5 Things I Learned at Conscious Company Global Leaders Forum
Last week I had the fortune to attend the Conscious Company Global Leaders Forum. Sponsored by Conscious Company Media, this first-ever meeting convened the conscious business movement under the thematic umbrella of BIG—Business Impact for Good. Around 200+ social entrepreneurs from most of the world’s continents attended. Here is just some of what I learned.
Conscious Starts with “C”
The letter “C” headlines the human factor and unifies what I discovered about my fellow attendees: Calibre, Closeness, Continuum, and Community.
I found an exceptionally high caliber of individual, both in intellect and spirit; an immediate feeling of closeness to them, born of an unspoken and common trust; a continuum of character across the social entrepreneurship category, from conservative and pragmatic to mindfully, blissfully spiritual; and an instant sense of community and camaraderie.
Fire and Brimstone
The content and programming was superb. My favorite panel was “It’s Time For Business To Take A Stand: How Leading Brands Are Standing Up For The Causes They Care about.” Joey Bergstein of Seventh Generation, Kat Taylor of Beneficial State Bank, and Patagonia’s Rick Ridgeway provided philosophy, real-world examples, along with an inspirational call to action for companies to publicly use their influence, voice, and resources to change the world. They also offered a business rationale for doing so. (If you go to Patagonia’s website, you’ll get a textbook lesson for using a brand, and the web, to create action around environmental causes.)
To Unite or Not to Unite, that is the Question.
The world of socially conscious business is broad and in many ways quite fragmented (see reference to “continuum” in C-letter paragraph above). A leadership panel representing the American Sustainable Business Council, B Lab, Business Alliance for Local Living Economies (BALLE), Conscious Capitalism, and Social Venture Network discussed “Uniting the Tribes: How Can We Work Together To Create Greater Change?” The most thought-provoking question raised was “Should we unite the tribes?” While there was no clear consensus, I’d say the discussion leaned toward the independence of each organization having a distinct role and that the conscious business movement benefits from having these different organizations propelling it forward. (As an aside, I believe the bigger opportunity is to unify the tribe of conscious consumers.)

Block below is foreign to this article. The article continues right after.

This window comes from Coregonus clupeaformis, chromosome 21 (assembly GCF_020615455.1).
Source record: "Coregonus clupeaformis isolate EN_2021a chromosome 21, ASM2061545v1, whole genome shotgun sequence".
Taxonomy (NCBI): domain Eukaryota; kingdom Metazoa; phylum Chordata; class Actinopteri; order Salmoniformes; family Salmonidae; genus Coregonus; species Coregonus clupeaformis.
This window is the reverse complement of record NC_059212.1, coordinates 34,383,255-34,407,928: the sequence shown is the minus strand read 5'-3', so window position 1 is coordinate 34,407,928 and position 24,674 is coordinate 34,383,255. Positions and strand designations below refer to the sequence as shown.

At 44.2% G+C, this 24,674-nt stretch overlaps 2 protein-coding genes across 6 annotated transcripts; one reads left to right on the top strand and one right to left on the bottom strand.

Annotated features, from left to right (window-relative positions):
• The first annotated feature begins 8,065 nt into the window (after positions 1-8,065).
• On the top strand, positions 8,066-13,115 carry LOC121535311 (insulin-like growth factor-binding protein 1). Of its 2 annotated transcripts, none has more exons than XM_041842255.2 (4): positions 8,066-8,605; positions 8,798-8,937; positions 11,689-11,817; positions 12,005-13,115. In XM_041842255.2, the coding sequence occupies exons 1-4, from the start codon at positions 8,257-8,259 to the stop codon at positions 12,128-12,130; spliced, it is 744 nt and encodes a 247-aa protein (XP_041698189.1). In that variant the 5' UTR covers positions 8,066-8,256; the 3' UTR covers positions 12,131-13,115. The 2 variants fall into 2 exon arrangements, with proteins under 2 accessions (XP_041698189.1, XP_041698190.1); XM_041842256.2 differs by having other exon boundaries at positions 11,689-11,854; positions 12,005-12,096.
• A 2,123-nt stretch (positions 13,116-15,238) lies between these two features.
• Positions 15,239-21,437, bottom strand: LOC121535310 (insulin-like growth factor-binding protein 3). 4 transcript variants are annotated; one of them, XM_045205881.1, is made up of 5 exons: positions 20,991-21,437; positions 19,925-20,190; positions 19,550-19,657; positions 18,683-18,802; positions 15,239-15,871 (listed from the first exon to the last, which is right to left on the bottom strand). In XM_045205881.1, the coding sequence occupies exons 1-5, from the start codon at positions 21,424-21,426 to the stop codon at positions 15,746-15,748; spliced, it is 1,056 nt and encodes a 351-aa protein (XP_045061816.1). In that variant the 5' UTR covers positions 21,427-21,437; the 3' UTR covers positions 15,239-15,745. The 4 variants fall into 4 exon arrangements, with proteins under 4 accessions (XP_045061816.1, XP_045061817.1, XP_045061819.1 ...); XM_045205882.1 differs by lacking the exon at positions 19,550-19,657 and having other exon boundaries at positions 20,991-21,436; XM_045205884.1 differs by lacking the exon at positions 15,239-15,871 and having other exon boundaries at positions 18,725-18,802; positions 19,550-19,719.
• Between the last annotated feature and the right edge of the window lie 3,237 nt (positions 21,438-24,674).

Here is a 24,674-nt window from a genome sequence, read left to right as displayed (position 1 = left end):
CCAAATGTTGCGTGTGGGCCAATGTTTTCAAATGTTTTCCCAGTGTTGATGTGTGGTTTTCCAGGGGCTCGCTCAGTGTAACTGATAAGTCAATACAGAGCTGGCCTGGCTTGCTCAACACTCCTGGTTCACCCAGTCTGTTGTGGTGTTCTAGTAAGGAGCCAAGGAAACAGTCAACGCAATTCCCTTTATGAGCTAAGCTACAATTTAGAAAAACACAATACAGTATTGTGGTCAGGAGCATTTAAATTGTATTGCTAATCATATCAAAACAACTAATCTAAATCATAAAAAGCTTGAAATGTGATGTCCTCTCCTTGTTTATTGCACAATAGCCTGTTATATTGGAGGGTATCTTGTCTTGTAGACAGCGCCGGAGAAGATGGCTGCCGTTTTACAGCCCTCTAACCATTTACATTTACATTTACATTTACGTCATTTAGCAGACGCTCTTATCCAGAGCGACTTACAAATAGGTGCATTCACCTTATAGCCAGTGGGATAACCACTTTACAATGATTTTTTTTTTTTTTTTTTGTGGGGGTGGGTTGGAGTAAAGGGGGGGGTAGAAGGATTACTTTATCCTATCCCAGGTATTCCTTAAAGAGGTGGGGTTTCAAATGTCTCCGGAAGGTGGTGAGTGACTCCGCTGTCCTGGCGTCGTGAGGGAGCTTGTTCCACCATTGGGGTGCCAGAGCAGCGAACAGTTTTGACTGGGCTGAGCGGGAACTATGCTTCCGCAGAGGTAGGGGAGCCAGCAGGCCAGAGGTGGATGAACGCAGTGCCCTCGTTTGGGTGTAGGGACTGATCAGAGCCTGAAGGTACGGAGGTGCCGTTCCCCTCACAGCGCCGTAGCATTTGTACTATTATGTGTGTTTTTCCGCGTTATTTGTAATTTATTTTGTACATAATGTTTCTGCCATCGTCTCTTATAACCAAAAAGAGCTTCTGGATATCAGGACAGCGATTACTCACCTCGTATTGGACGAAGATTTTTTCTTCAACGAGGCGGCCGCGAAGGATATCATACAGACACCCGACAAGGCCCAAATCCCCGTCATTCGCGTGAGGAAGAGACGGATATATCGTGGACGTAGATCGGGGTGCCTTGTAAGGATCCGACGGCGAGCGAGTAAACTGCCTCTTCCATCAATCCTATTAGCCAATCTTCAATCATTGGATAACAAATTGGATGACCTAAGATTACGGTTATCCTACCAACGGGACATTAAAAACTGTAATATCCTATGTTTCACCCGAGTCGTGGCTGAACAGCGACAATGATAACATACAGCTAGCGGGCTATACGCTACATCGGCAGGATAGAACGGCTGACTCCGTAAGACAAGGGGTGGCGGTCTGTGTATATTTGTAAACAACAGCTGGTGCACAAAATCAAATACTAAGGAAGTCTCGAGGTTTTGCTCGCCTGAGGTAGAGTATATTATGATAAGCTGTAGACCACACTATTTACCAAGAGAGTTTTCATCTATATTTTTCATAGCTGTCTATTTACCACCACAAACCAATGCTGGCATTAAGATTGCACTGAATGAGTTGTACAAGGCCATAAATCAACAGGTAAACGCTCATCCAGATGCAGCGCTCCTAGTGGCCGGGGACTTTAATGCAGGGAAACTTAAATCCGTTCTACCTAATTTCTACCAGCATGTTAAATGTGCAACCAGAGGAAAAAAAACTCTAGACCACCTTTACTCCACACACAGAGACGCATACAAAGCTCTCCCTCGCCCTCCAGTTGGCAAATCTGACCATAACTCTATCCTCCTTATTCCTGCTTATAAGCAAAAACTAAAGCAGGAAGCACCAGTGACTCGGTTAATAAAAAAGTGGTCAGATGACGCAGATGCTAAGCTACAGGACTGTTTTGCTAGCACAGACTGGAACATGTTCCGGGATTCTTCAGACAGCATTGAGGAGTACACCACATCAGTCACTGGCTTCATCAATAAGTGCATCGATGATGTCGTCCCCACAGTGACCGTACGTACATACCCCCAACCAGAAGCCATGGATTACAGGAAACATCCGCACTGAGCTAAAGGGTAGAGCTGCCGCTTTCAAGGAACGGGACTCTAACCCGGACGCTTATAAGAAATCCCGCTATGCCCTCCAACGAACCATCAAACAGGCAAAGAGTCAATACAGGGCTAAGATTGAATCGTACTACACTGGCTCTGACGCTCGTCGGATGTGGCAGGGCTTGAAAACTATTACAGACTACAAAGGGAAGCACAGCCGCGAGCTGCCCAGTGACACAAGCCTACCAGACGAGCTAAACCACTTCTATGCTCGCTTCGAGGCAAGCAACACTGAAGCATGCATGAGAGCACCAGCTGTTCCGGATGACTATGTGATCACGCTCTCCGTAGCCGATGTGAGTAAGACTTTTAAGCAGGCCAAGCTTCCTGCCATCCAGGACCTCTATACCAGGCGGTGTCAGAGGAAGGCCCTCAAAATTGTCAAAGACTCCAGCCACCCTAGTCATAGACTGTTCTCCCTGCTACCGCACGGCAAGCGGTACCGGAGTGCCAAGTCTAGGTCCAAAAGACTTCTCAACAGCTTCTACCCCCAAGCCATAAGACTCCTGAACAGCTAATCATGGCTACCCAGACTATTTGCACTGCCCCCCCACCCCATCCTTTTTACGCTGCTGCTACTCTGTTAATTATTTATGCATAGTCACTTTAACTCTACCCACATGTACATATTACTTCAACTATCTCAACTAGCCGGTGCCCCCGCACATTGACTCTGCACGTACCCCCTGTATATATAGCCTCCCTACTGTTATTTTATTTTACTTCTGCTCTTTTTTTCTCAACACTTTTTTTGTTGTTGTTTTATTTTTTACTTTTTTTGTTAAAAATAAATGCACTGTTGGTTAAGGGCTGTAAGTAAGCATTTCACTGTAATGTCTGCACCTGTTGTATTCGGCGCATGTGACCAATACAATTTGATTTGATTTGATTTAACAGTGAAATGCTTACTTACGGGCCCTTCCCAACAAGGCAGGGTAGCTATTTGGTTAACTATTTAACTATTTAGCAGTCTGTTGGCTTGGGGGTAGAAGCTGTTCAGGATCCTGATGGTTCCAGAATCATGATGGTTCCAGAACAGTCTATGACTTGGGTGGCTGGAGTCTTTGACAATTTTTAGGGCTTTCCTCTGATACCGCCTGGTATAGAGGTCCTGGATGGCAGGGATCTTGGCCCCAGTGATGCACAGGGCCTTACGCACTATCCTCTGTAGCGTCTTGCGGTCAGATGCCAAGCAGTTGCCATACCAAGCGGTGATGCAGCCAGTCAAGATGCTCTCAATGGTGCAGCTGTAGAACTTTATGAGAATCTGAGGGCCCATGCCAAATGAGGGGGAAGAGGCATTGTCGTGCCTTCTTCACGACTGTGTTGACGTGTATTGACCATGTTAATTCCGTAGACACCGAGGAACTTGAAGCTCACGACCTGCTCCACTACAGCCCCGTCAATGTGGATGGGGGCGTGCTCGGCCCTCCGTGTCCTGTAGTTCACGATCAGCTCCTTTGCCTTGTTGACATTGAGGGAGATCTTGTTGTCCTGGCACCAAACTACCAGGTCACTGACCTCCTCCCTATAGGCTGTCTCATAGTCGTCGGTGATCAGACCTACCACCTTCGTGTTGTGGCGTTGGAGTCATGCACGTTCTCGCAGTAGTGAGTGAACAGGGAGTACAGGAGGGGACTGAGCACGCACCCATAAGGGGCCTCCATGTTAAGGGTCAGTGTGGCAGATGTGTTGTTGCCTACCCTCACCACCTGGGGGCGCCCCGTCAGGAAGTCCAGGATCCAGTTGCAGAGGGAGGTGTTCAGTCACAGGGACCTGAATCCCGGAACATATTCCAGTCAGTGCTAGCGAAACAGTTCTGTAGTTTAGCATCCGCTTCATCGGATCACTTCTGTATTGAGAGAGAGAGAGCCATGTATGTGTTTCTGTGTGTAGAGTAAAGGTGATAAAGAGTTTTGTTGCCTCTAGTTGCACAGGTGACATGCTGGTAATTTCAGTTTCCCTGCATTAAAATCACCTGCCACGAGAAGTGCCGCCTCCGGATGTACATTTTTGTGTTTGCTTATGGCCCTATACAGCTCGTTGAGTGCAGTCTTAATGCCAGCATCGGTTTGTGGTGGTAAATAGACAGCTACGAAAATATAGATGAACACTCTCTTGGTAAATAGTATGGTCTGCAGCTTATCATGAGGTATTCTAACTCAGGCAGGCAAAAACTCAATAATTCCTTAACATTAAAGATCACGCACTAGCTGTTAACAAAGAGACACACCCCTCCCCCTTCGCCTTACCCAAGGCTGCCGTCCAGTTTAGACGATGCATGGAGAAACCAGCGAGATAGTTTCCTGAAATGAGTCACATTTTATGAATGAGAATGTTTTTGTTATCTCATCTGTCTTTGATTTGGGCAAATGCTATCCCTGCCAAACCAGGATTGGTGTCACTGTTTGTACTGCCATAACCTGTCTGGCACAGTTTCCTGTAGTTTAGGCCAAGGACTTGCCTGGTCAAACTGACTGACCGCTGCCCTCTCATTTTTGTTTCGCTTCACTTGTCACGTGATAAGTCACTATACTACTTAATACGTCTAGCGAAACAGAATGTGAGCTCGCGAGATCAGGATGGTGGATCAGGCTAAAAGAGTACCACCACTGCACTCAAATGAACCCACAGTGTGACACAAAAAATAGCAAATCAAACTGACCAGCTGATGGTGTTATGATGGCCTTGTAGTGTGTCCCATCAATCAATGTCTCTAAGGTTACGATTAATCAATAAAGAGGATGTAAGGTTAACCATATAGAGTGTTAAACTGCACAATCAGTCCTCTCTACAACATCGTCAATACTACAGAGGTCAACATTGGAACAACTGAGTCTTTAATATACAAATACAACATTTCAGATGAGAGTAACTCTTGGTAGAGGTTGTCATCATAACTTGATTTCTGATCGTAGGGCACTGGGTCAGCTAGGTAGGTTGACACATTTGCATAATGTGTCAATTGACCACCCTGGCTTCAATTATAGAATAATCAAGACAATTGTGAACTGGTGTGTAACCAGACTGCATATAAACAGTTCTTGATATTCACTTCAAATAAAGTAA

Business is Disco. Social Enterprise is Punk.
“Business is disco. Social enterprise is punk.” That’s what Robert Egger of L.A. Kitchen sermonized as he revved up the crowd on a panel for how to use your company or position as a tool for good. Me? First time I’ve been associated with punk rock, but hell yeah—I stood up and applauded with the rest of the room.
1440 Multiversity is a Pretty Cool Place
A few weeks before the event, the Conscious Company Global Leaders Forum was moved from a downtown San Francisco location to 1440 Multiversity, a newly opened learning center near Santa Cruz, California. Serendipity for me, as 1440 is a branding client here at Oliver Russell. What I learned as a participant in the conference and as a guest of 1440 is that it’s a special place to immerse yourself in a learning experience—set amid majestic redwoods with fantastic facilities and miles of trails, it’s a pretty cool place with an inspiring educational curriculum that’s definitely worth checking out.
Organizers from Conscious Company Media said the event will definitely see the light of a second year in 2018, and I’d recommend giving it ago. I know I’ll be back if they’ll have me.
You can email email@example.com with questions about next year’s forum.